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Medieval African Empires

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1 Medieval African Empires
7.13 Analyze the growth of Ghana, Mali, and Songhai kingdoms including trading centers such as Timbuktu and DJenné, which would later develop into centers of culture and learning. 7.14 Draw evidence from informational texts to describe the role of the trans-Saharan caravan trade in the changing religious and cultural characteristics of West Africa and the influence of Islamic beliefs, ethics, and law. 7.17 Explain the importance of Mansa Musa and locate his pilgrimage to Mecca in 1324.

2 Northern African Geography

3 Africa’s Geography Most of Africa is in the tropics with dry, sweeping grasslands called savannas. They have high temperatures and uneven rains Perfect for raising herds of animals To the north and south of the savanna are the deserts. The deserts made travel difficult because you had to go around them. Mild climates along the coast are good for growing crops.

4 West African Empires The Berbers, people who settled in Northern Africa, told of wealthy people south of the Sahara with lots of gold. The Berber traders carried goods on horses and donkeys, which died in the Sahara. When the Romans conquered Northern Africa, they introduced camels, which revolutionized trade in the desert. They traded salt and cloth from North Africa and the Sahara for gold and ivory from western Africa. Trade led to a growth of cities, which led to a growth of empires, the first being Ghana.

5 Rise of Ghana (400s–1200s) It was a crossroads to trade.
They became wealthy because traders had to pass through their city. Why did people pay the taxes? knew how to make iron weapons had a huge army people wanted the traded items and were willing to pay Ghana’s taxes to get them Ghana established its power by creating a central authority with a king. When a new territory was conquered, they allowed the local ruler to stay in power if they swore loyalty to the king

6 Ghana’s Government Kings of Ghana had a council of ministers for advisors. Rulers divided empire into provinces ruled by lesser kings (conquered leaders often were lesser kings) Within the provinces were smaller districts run by clan chiefs (clan – a group of people all descended from the same ancestor) Local rulers had to send their sons to the royal court The King controlled all trade, no one traded without the king’s permission The kingdom is inherited by the king’s sister’s son (his nephew)

7 Why Ghana fell in the 1200s? New gold mines outside Ghana’s control reduced its taxes Poor soil made for poor harvests – led to not enough crops to feed the people Constant fighting with North African Muslims who wanted to build empires of their own.

8 Rise of Mali (1200s – 1300s) Sundiata Keita (the Lion Prince) is given credit for seizing the capital of Ghana in He rules from He won control of the lands from the Atlantic coast to the trading city of Timbuktu. His conquests put Mali in control of the gold-mining areas, allowing him to rebuild the gold and salt trade. Mali’s Government Same gov’t structure as Ghana, but had more territory, more people, and more trade. Sundiata put generals in charge of his provinces.

9 Mali’s famous ruler – Mansa Musa
emperor in the 1300s of Mali made an elaborate pilgrimage to the Muslim holy city of Mecca in 1324 introducing himself and the world to Mali. On his journey, he took a huge entourage with the work of artisans in many towns and cities in Mali countless amounts of gold. Upon his return to Mali, Mansa Musa brought with him Arab scholars, government bureaucrats, and architects. Mosques, libraries, and universities began to be built. Timbuktu became the center of Islamic Sub-Saharan Africa. Mali and Timbuktu began to appear on European maps.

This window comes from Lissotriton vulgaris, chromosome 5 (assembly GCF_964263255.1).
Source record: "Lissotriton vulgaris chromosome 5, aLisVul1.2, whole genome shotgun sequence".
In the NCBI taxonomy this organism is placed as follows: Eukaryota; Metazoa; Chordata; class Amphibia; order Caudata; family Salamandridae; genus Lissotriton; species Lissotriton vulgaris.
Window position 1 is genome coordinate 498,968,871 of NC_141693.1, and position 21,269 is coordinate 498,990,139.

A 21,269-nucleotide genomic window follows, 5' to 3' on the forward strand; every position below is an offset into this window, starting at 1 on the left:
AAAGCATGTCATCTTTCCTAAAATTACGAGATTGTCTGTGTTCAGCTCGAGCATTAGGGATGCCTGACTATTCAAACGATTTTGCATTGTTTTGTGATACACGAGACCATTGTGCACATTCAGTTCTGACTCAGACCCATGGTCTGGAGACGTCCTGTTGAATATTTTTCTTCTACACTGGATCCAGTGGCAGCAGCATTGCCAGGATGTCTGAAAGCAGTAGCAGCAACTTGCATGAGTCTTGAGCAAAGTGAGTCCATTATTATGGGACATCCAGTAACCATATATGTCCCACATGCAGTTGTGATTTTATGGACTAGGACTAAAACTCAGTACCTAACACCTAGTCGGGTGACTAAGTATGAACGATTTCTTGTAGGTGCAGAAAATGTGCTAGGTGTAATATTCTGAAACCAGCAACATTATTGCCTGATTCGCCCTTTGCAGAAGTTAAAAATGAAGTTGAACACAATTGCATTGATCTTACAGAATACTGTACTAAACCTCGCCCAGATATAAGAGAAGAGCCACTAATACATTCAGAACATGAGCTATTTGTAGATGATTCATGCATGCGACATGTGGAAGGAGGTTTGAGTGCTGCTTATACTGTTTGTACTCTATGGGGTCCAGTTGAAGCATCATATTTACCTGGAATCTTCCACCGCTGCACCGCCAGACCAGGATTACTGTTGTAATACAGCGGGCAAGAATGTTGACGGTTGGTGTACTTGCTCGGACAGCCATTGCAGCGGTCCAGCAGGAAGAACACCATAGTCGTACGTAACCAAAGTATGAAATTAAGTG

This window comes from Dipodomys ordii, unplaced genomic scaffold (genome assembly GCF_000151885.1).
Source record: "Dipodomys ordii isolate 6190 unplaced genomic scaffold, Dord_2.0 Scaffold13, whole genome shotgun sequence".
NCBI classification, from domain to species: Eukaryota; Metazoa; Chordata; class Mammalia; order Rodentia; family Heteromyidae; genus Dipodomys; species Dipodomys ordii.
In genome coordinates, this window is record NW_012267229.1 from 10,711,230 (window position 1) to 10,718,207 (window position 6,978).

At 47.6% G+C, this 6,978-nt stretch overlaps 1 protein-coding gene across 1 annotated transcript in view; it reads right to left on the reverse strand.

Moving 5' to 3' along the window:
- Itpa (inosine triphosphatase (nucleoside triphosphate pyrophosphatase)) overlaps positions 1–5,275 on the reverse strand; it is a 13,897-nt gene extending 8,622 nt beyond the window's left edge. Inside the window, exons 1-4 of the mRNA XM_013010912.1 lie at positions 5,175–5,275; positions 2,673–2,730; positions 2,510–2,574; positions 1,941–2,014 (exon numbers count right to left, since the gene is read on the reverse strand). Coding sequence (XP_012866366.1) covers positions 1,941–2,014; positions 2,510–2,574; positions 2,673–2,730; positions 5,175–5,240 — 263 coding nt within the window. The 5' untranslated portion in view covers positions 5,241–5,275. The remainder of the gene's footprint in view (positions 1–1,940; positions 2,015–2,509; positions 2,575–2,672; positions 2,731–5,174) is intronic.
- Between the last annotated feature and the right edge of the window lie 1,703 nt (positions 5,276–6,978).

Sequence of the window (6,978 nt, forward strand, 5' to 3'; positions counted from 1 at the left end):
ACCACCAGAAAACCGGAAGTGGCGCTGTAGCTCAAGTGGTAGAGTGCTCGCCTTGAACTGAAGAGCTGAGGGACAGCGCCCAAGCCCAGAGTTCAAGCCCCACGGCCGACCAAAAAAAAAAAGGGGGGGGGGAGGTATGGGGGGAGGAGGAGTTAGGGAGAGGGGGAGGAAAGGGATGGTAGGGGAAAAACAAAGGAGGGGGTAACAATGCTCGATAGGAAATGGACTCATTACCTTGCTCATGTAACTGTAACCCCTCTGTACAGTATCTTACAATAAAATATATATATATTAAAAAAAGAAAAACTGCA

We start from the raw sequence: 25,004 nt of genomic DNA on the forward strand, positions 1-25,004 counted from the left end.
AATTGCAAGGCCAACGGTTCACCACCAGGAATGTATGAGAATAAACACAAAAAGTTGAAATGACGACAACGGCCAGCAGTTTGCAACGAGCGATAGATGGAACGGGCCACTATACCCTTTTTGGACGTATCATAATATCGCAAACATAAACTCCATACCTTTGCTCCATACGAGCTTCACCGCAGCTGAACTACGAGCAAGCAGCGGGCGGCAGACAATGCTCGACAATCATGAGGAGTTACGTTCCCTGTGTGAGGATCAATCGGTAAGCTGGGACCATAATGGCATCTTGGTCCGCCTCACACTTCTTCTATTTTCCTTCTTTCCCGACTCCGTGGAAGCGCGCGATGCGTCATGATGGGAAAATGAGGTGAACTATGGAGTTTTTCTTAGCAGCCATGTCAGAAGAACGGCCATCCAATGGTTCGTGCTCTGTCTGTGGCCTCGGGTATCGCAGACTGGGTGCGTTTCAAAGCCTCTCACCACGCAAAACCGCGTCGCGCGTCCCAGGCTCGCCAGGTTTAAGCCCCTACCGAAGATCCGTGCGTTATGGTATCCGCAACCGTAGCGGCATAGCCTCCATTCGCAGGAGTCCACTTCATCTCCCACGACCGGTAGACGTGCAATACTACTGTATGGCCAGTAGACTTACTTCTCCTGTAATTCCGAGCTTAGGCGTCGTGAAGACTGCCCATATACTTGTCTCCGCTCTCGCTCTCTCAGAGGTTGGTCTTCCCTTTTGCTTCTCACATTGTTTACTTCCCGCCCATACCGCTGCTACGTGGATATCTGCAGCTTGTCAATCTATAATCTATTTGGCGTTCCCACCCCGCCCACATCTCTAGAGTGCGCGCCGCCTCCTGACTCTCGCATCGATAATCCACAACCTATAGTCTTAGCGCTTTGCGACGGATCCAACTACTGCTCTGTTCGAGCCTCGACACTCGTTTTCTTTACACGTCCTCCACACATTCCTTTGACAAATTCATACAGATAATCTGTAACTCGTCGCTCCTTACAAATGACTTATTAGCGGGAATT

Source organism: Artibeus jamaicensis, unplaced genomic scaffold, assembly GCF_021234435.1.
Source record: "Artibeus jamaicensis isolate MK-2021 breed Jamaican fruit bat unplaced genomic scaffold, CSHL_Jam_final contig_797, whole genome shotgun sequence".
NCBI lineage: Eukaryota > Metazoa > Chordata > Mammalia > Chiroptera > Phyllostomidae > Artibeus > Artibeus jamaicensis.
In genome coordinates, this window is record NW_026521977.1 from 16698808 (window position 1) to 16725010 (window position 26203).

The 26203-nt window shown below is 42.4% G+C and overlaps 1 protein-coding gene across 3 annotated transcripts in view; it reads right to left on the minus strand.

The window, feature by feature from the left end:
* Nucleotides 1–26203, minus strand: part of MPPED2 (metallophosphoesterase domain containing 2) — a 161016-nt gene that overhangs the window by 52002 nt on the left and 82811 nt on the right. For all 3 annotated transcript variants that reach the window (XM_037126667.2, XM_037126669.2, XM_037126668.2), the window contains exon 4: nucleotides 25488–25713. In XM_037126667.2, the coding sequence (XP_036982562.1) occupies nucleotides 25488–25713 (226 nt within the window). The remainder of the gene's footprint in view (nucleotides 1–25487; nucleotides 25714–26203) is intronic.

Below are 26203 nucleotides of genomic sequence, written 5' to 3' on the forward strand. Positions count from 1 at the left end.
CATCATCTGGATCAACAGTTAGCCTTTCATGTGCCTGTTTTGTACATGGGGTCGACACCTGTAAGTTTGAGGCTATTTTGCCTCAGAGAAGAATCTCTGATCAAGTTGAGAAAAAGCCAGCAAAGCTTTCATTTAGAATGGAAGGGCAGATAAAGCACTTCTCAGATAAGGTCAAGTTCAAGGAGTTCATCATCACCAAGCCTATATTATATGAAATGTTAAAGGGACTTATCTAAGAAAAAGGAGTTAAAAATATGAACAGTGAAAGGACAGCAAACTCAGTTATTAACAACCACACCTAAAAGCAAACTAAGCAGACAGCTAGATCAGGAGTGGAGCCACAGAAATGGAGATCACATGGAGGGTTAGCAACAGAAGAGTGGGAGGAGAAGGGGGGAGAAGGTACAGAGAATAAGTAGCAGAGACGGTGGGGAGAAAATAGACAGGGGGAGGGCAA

10 Another famous city - DJenné
a center of Islamic learning and pilgrimage in West Africa. The Great Mosque was built in 1240 by the sultan Koi Kunboro. It is built on a raised plinth platform of rectangular sun-dried mud bricks that are held together by mud mortar and plastered over with mud. There is wood scaffolding integrated into the exterior so that each spring workers can apply more mud plaster to the outside. There are architectural elements found in mosques throughout the Islamic world, it uses materials and traditional styles of the area as well. How does Mali decline? After the death of Mansa Musa in 1337 none of the other kings are strong enough to fight off the Berber conquerors who eventually ruled Timbuktu.


12 Rise of Songhai In 1468, Sunni Ali, leader of Songhai, stormed into Timbuktu and drove out the Berbers Songhai’s location along the Niger River allowed them to use war canoes to seize control of river trade Then he took over the Berber Salt Mines 1492, Sunni Ali died, but he had the largest empire in West Africa. Sunni Ali practiced the traditional religion of the Songhai people even though he declared he was a Muslim to keep the support of the townspeople. His son refused to follow his example after Sunni Ali died.

13 Songhai Empire One of Sunni Ali’s general’s saw this as a chance to take over the government. A bloody war followed. Sunni Ali’s family was forced out of Songhai. The general took the Askia Muhammad. He built the largest empire in medieval West Africa. Kept local courts in place but told them to honor Muslim laws. Made Timbuktu an important center of Islamic culture Set up 150 schools to teach the Qu’ran. 1591 – small army from the Arab kingdom of Morocco crossed the Sahara

14 Exit Ticket Name the 3 civilizations that arose in West Africa during the medieval era. Name two main products that were traded in the area. How did Ghana gain all of its wealth since it had neither salt or gold mines? Why was Mansa Musa so important as a king? Why was the mosque in Djenne different from mosques in the middle east?

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